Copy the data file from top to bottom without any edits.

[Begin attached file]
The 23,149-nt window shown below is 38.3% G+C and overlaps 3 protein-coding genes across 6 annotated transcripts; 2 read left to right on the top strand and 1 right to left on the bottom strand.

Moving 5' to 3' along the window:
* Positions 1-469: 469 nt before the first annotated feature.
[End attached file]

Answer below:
The 23,149-nt window shown below is 38.3% G+C and overlaps 3 protein-coding genes across 6 annotated transcripts; 2 read left to right on the top strand and 1 right to left on the bottom strand.

Moving 5' to 3' along the window:
* Positions 1-469: 469 nt before the first annotated feature.